London — The UK shale gas industry has vowed to continue efforts to prove it can operate safely despite the UK government introducing a moratorium on the use of hydraulic fracturing -- or fracking -- in a U-turn on its previous policy of support for the sector.
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The government -- which had previously said it supported the development of shale gas -- said Saturday it would put in place a moratorium on fracking in England "with immediate effect" after an analysis of the environmental impact of work at the Cuadrilla Resources-operated Preston New Road site.
Cuadrilla was forced to suspend work at Preston New Road after a magnitude 2.9 tremor occurred on August 26 and the Oil and Gas Authority said its latest scientific report found it was impossible to predict accurately the magnitude of future earthquakes caused by fracking.
The decision effectively kills off the UK's nascent shale gas industry, which has suffered a number of setbacks and widespread opposition from local communities in recent years.
CEO of industry group UK Onshore Oil and Gas, Ken Cronin, said the shale gas industry would, however, continue to work with the UK authorities in a bid to ensure the country's "world-class resource" did not stay in the ground.
"We are fully committed to working closely with the OGA and other relevant regulators to demonstrate that we can operate safely and environmentally responsibly," Cronin said in a statement.
"Given the size of the prize at stake -- the significantly lower carbon footprint of domestic gas compared to imports and the significant investment the industry and the government have already made -- we believe this is the right approach," Cronin said.
Cronin said the UK had "no excuse" to continue importing gas from overseas when it was home to so much gas of its own.
Cuadrilla on Monday said it would review the latest report from the OGA in detail and would continue to work "constructively" with the agency.
It said it would provide further detailed data -- including from the second fracked well at Preston New Road -- to address concerns "sothat the moratorium can be lifted and the highly prospective Bowland gas resource further appraised and developed."
Fellow shale gas explorer IGas -- which operates the Springs Road and Tinker Lane sites in central England -- also said it would spend time understanding the detail within the report.
"We have confirmed a world-class resource at our site in North Nottinghamshire and remain committed to working with regulators to demonstrate that we can operate safely and environmentally responsibly," CEO Stephen Bowler said.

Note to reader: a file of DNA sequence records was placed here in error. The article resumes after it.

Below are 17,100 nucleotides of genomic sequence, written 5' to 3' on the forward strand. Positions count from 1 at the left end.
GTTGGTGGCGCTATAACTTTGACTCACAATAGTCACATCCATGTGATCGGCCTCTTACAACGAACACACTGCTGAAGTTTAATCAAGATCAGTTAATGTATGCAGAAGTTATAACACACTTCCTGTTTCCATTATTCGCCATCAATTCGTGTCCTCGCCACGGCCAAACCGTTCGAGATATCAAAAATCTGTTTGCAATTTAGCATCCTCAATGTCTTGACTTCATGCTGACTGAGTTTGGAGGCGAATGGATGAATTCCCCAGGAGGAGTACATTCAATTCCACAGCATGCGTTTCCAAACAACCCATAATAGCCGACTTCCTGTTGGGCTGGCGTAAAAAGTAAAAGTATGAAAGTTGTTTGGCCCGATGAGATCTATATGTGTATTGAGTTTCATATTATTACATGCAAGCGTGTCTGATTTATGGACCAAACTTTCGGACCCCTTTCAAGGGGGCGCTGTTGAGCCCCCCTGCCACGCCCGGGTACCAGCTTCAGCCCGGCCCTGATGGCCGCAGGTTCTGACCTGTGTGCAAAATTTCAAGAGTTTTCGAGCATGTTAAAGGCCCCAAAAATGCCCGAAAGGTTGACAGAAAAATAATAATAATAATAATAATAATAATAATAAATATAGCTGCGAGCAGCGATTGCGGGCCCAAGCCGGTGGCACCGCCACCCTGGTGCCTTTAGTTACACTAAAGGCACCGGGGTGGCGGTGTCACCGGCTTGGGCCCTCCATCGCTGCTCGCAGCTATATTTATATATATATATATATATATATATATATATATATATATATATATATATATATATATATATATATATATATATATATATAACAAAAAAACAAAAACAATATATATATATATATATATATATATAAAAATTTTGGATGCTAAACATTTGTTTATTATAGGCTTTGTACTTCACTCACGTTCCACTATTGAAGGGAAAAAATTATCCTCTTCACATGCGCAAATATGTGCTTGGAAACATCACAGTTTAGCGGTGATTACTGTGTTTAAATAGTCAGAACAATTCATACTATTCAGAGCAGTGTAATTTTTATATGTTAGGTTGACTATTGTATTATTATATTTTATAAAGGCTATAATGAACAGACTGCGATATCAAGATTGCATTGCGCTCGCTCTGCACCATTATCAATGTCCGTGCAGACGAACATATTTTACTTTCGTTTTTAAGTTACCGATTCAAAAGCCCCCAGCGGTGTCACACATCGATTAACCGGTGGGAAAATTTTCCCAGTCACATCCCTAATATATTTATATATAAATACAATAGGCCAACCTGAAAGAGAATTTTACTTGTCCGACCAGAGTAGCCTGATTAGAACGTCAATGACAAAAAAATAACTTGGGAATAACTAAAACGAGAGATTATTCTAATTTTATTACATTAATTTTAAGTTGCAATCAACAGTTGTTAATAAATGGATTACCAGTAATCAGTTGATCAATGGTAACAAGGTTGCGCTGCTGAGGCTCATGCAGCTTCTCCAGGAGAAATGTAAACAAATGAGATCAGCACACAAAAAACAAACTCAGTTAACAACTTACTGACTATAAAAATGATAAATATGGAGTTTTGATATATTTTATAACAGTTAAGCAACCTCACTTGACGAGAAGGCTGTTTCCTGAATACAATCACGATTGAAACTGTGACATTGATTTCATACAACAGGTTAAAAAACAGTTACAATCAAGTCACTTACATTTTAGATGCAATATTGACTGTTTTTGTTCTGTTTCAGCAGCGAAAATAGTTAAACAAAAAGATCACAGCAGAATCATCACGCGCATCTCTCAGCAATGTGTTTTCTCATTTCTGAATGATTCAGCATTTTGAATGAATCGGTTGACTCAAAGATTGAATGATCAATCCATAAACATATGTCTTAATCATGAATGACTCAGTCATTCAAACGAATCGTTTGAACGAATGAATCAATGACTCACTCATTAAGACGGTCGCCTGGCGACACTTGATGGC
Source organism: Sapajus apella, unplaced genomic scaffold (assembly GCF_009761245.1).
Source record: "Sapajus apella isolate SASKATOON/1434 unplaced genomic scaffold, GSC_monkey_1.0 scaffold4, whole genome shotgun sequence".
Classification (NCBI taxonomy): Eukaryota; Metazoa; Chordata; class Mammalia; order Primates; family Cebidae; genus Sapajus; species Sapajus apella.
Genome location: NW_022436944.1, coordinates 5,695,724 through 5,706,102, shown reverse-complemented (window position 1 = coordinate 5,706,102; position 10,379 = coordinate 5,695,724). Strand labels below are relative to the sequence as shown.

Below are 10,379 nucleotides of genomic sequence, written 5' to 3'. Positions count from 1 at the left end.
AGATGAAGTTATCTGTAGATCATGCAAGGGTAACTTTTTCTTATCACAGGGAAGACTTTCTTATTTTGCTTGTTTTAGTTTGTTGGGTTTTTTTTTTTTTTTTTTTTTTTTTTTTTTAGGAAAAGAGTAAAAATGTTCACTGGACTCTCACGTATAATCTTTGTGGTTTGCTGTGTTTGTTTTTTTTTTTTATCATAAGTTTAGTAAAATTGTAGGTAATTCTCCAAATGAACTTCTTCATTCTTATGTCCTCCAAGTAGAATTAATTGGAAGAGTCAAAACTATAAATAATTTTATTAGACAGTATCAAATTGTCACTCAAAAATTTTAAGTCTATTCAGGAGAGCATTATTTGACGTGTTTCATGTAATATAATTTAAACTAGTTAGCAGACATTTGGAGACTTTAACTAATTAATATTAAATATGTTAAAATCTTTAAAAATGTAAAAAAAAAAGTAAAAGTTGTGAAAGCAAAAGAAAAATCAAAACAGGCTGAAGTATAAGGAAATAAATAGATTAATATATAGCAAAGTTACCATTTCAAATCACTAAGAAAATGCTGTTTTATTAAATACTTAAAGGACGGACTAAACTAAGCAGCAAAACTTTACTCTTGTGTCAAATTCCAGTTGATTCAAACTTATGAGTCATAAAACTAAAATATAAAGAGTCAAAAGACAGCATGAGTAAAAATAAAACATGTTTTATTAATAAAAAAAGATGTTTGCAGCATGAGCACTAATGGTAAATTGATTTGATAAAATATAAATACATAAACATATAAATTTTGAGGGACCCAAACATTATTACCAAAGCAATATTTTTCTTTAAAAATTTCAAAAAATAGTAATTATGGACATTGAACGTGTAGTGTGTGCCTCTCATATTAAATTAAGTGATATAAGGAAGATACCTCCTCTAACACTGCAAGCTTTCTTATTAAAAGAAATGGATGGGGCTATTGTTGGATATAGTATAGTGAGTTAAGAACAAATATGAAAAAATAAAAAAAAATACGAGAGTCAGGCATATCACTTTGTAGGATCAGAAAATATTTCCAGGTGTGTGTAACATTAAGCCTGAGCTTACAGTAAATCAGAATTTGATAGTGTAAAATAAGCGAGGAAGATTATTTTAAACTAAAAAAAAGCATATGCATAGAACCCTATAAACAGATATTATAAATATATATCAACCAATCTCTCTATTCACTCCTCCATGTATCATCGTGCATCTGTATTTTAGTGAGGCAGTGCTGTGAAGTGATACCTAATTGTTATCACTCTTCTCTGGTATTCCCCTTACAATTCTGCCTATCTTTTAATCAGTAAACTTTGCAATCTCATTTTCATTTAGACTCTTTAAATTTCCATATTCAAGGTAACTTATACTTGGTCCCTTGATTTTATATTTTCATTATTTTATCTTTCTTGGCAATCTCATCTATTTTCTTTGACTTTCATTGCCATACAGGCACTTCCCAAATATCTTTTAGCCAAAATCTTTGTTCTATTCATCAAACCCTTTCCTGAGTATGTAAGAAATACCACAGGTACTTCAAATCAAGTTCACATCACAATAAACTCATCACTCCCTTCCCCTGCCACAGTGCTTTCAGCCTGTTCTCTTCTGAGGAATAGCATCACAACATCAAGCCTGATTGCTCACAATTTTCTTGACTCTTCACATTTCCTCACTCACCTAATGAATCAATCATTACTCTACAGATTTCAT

Bowler pointed out that each site and basin can have "substantially different" geology. "We continue to analyze and understand the dataavailable to us," he said.
"Given the learnings from the wells that have been drilled recently by the industry, not least the well drilled in our acreage at Springs Road, we know that UK shale has the opportunity to contribute meaningfully to the UK's energy requirements," he said.
Analysts, though, have questioned the commerciality of shale gas in the UK, with S&P Global Platts Analytics having previously assumed just negligible production later in the 2020s.
"Political support was always tentative and the economics questionable," Platts Analytics managing analyst James Huckstepp said Monday.
The government's move -- which was criticized by the the leader of the main opposition Labour party's leader, Jeremy Corbyn, as a pre-election stunt -- follows a report last month from the government spending watchdog pointing to the slow pace of work in the UK.
The National Audit Office said the UK government in 2016 said it had hoped that up to 20 wells would be fracked by mid-2020, but that only three wells have been fracked to date.
All the other major political parties in the UK have said they wanted an outright ban on fracking, with the governing Conservative Party until Friday the only group to support fracking.
The UK is holding a general election on December 12.
The UK shale gas industry was dealt two major blows in August, first when new research suggested the country's recoverable shale gas reserves could be up to five times lower than thought, and secondly when fracking was halted at Preston New Road after the large earth tremor.
The research, supported by the British Geological Survey, said economically recoverable reserves of Bowland shale gas could be less than 10 years of current UK gas consumption -- implying a ceiling of around 800 Bcm.
In 2013, the BGS estimated that the Bowland Shale could hold up to 1,329 Tcf (37.6 Tcm) of gas in place. With a recovery rate of 10% this would mean recoverable reserves of as much as 3.8 Tcm, enough to meet the UK's current gas demand for almost 50 years.
-- Stuart Elliott, Stuart.Elliott@spglobal.com
-- Edited by Jonathan Dart, email@example.com